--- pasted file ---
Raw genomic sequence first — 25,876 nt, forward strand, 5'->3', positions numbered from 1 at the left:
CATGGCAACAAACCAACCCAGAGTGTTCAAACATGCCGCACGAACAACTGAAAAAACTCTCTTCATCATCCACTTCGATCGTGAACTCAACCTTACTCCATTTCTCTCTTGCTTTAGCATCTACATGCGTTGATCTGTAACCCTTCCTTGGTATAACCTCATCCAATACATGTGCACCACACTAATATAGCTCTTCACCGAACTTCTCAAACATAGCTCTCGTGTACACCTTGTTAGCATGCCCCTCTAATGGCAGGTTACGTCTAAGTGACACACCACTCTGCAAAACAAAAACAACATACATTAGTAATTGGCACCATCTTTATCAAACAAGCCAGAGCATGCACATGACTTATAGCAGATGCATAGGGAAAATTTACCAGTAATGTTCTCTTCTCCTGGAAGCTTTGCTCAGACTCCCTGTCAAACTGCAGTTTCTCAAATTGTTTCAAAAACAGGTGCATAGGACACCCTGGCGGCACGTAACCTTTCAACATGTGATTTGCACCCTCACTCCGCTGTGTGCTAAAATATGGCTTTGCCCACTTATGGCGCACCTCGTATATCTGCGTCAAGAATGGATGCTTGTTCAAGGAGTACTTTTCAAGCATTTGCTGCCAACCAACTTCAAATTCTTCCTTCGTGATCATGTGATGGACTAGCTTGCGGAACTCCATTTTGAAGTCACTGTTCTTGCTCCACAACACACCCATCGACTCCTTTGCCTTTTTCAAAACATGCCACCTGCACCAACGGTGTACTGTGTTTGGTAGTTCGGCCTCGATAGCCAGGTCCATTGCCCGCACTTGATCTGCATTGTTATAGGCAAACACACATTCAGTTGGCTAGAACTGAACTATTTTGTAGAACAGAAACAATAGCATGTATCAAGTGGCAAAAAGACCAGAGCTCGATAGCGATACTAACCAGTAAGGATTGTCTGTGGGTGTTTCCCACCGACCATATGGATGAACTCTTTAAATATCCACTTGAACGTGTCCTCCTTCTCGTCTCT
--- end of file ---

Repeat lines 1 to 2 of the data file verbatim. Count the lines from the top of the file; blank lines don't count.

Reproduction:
Raw genomic sequence first — 25,876 nt, forward strand, 5'->3', positions numbered from 1 at the left:
CATGGCAACAAACCAACCCAGAGTGTTCAAACATGCCGCACGAACAACTGAAAAAACTCTCTTCATCATCCACTTCGATCGTGAACTCAACCTTACTCCATTTCTCTCTTGCTTTAGCATCTACATGCGTTGATCTGTAACCCTTCCTTGGTATAACCTCATCCAATACATGTGCACCACACTAATATAGCTCTTCACCGAACTTCTCAAACATAGCTCTCGTGTACACCTTGTTAGCATGCCCCTCTAATGGCAGGTTACGTCTAAGTGACACACCACTCTGCAAAACAAAAACAACATACATTAGTAATTGGCACCATCTTTATCAAACAAGCCAGAGCATGCACATGACTTATAGCAGATGCATAGGGAAAATTTACCAGTAATGTTCTCTTCTCCTGGAAGCTTTGCTCAGACTCCCTGTCAAACTGCAGTTTCTCAAATTGTTTCAAAAACAGGTGCATAGGACACCCTGGCGGCACGTAACCTTTCAACATGTGATTTGCACCCTCACTCCGCTGTGTGCTAAAATATGGCTTTGCCCACTTATGGCGCACCTCGTATATCTGCGTCAAGAATGGATGCTTGTTCAAGGAGTACTTTTCAAGCATTTGCTGCCAACCAACTTCAAATTCTTCCTTCGTGATCATGTGATGGACTAGCTTGCGGAACTCCATTTTGAAGTCACTGTTCTTGCTCCACAACACACCCATCGACTCCTTTGCCTTTTTCAAAACATGCCACCTGCACCAACGGTGTACTGTGTTTGGTAGTTCGGCCTCGATAGCCAGGTCCATTGCCCGCACTTGATCTGCATTGTTATAGGCAAACACACATTCAGTTGGCTAGAACTGAACTATTTTGTAGAACAGAAACAATAGCATGTATCAAGTGGCAAAAAGACCAGAGCTCGATAGCGATACTAACCAGTAAGGATTGTCTGTGGGTGTTTCCCACCGACCATATGGATGAACTCTTTAAATATCCACTTGAACGTGTCCTCCTTCTCGTCTCT